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Plant Focus

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Dwarf cultivars can be ideal for a small garden. Here are three "mini oaks". 

Saving the Keirunga Oaks

An admirable community effort in the town of Havelock North in New Zealand’s Hawke’s Bay has saved dozens of 80-year-old oaks that had been slated for removal by the local city council. The successful campaign was spearheaded by, among others, IOS member David Cranwell of the Himalayan Oak Trust (see article). It serves as an example on what can be done when misguided decisions threaten trees whose benefits far outweigh the risks or inconveniences they may present.

Keirunga Oaks
Arthur's Path in Keirunga Gardens, Havelock North, Hastings, New Zealand

When news got out late last year that chainsaws were at the ready to fell the beloved oaks and other large trees in Keirunga Gardens, a favorite walk in Havelock North, the community reacted fast. Articles were published in the local and national press, raising awareness of the council’s plans to destroy the woodland, and pointing out that the reasons cited did not justify the action. The decision had been taken without a professional, scientific investigation to determine whether the trees posed a threat to neighboring houses, as claimed in a draft proposal.

Keirunga Gardens
An autumnal bird's eye view of Keirunga Gardens © Tim Whittaker

The Gardens were planted by George Nelson in the 1930s, and English engineer who had a fascination with Kew Gardens and had collected oaks from all over Hawke's Bay. He spent a great deal of time and expense landscaping his park, apparently employing five gardeners for the purpose. Nearing the end of his life he gifted the Gardens to the city of Hastings, of which Havelock North is a suburb, and since the 1960s the woodland has become a much-loved feature of the area, popular with families who have walked under its canopy over several generations.

Bluebells
The park is a favorite with locals, who supported the campaign to save the Keirunga Oaks, signing an online petition and submitting proposals to the city council

When a few trees failed, due in part to poor management practice, and others were felled prematurely, councilors drafted a plan to remove around 90 mature trees, effectively destroying the woodland park. The decision hinged partly on the controversial notion that oaks in New Zealand grow fast and therefore must die fast, never surviving as long as in their natural habitat where they grow slower and can live for centuries.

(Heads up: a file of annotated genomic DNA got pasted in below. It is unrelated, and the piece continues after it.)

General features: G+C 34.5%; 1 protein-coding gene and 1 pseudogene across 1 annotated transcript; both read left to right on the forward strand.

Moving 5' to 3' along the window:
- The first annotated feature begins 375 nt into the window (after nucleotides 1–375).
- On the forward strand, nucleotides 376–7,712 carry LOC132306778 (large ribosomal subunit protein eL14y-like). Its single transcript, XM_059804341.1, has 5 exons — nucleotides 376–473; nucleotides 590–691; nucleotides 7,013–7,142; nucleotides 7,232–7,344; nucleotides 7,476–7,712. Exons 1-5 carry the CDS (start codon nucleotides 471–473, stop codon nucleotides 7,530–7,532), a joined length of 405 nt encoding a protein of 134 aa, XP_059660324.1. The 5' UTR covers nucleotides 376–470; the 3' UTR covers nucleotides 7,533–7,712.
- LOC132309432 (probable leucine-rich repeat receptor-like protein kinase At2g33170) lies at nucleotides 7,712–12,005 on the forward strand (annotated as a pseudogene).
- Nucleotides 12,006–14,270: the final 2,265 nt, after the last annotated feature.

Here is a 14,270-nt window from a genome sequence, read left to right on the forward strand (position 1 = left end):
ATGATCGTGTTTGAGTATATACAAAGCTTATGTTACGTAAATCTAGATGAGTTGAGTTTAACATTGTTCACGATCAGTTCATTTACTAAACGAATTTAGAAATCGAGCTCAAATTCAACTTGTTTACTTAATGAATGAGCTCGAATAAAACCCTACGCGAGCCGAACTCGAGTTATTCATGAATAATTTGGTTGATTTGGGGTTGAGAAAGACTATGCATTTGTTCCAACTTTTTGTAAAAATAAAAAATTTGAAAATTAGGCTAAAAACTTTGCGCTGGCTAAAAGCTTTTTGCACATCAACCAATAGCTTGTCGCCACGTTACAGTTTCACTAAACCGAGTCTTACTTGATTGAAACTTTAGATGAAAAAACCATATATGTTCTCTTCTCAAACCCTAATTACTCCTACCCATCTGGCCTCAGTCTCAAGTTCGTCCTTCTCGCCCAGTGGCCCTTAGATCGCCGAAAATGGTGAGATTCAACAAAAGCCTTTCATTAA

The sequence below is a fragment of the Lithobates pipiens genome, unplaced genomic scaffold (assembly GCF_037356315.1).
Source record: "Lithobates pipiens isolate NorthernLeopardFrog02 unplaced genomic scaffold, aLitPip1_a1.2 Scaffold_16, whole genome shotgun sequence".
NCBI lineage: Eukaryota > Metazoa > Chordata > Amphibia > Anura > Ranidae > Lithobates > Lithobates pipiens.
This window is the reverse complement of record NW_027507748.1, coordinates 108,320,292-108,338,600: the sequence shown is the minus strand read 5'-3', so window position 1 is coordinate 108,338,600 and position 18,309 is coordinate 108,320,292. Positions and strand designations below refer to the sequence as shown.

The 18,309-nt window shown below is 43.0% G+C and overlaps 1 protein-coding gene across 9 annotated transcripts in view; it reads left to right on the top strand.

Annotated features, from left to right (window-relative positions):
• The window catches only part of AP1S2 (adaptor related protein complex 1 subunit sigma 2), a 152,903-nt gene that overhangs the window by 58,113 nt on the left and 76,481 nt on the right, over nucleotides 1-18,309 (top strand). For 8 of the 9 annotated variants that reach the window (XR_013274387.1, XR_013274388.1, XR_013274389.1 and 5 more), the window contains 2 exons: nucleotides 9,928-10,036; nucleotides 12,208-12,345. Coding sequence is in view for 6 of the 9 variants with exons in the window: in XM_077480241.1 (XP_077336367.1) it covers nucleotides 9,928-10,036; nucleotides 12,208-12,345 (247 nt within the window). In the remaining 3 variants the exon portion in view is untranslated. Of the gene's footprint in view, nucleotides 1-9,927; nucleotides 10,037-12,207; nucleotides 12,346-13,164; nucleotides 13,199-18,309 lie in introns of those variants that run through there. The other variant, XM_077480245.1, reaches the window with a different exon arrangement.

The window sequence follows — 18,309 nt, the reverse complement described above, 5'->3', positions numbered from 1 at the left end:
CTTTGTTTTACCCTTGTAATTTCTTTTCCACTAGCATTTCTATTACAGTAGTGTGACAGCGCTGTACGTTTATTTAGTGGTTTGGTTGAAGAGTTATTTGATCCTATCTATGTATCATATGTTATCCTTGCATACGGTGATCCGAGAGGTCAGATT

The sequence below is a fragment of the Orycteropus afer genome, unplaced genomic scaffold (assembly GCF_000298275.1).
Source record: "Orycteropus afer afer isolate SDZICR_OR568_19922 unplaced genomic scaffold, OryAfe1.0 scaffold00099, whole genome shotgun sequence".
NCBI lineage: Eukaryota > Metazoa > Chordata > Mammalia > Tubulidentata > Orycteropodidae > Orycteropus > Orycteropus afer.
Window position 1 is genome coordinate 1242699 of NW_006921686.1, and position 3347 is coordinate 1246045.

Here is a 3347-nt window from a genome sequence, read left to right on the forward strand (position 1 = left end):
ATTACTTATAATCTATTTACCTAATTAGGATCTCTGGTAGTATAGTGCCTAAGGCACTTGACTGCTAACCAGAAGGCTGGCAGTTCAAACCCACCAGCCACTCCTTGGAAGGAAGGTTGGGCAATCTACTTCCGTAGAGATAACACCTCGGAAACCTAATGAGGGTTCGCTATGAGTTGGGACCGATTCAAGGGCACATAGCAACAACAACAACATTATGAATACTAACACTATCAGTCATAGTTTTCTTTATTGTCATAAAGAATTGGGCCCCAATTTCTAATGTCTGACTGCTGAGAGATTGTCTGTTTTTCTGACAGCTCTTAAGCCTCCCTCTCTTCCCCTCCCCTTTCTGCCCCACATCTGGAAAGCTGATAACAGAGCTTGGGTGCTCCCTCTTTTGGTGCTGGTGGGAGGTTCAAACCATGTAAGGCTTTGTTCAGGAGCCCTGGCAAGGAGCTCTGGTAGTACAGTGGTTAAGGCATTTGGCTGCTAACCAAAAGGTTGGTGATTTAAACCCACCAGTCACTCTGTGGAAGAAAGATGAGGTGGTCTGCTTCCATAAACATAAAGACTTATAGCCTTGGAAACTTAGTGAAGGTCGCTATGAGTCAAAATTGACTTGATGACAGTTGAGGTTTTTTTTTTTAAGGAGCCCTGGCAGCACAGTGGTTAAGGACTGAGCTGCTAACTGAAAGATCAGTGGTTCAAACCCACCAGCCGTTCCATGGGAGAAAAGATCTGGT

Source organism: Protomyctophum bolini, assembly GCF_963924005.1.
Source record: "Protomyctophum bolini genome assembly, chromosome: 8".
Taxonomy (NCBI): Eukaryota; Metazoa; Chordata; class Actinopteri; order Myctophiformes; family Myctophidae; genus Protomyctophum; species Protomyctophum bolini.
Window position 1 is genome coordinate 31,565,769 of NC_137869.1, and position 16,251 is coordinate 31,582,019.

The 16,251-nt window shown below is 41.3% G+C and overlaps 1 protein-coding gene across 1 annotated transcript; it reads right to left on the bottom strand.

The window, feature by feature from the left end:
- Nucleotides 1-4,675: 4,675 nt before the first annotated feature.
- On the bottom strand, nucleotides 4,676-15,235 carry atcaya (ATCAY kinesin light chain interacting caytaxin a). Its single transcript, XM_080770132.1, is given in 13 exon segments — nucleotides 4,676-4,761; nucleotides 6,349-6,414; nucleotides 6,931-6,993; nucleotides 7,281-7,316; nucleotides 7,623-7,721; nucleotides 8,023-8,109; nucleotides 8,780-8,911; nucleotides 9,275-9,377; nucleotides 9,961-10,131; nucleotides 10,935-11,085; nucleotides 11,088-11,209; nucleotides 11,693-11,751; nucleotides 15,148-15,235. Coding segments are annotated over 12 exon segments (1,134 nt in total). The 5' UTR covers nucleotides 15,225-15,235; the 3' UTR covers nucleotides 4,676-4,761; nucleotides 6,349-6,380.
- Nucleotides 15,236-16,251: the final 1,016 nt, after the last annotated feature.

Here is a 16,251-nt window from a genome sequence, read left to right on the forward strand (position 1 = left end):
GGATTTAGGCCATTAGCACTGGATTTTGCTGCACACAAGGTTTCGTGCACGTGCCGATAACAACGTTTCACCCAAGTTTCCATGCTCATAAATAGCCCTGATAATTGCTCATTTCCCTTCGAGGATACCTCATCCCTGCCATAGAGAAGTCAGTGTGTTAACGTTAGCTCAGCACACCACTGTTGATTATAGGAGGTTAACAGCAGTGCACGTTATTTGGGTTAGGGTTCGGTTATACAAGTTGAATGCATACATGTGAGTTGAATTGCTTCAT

The campaign to Save the Keirunga Oaks was started in February and encouraged residents to sign an online petition and submit proposals to the Hastings District Council. Australian IOS member Peter Marshall and I visited David Cranwell in April, and he took us to see Arthur’s Path, as the woodland is known, and we were able to offer support and encouragement. Signs had been placed outside the gardens informing about the situation and the need to take action, and the group of activists was preparing for a key meeting with councilors.

Marshall and Cranwell
Peter Marshall (left) and David Cranwell inspecting the section of Arthur's Walk where several oaks had been felled

A Facebook page helped spread the word and also raise funds to finance advertising and an independent arborist’s report to assess the health of the trees and recommend the best way to manage the woodland.

By May the campaign had gathered 4,000 signatures and 210 submissions had been made to HDC—only five of which supported the felling of the trees. On May 31, the campaigners were able to announce that the Council had reconsidered and the trees had been saved. A committee drawn from the campaigners would be responsible for the management of the woodland and Richie Hill, the arborist commissioned to prepare the assessment report, would be engaged to advise the committee.

Save the Oaks
A felled oak's stump displays a campaign poster

According to Johno Ormond, who led the PR efforts for the campaign, the 210 submissions were of key importance. “The council officers produced a report for councilors based almost entirely on these submissions,” he said. “The council decided the outcome on a quantitative analysis of that report.” Direct lobbying of councilors also helped win the battle: the campaigners took a few councilors out individually—and then again collectively—for 45-minute walks around Keirunga, stopping at various occasions and taking turns to make speeches to them. “This was smart because it’s so beautiful in the woodlands,” said Johno, “and because the off-the-record discussions were much more candid than in the formal hearing.”

Visit the Save the Keirunga Oaks page on Facebook to read the whole story. Kudos to Pat Turley, Johno Ormond, Jeff Whitaker, and David Cranwell (and many others) for their terrific work keeping their oaks safe. Oaks may indeed grow faster in the Southern Hemisphere, but it is still to be determined whether they are doomed to die faster too. It is more likely that judicious management and informed care will allow them to extend their lives to their full potential and continue to share their bounty for centuries to come.


Photos © Roderick Cameron, unless specified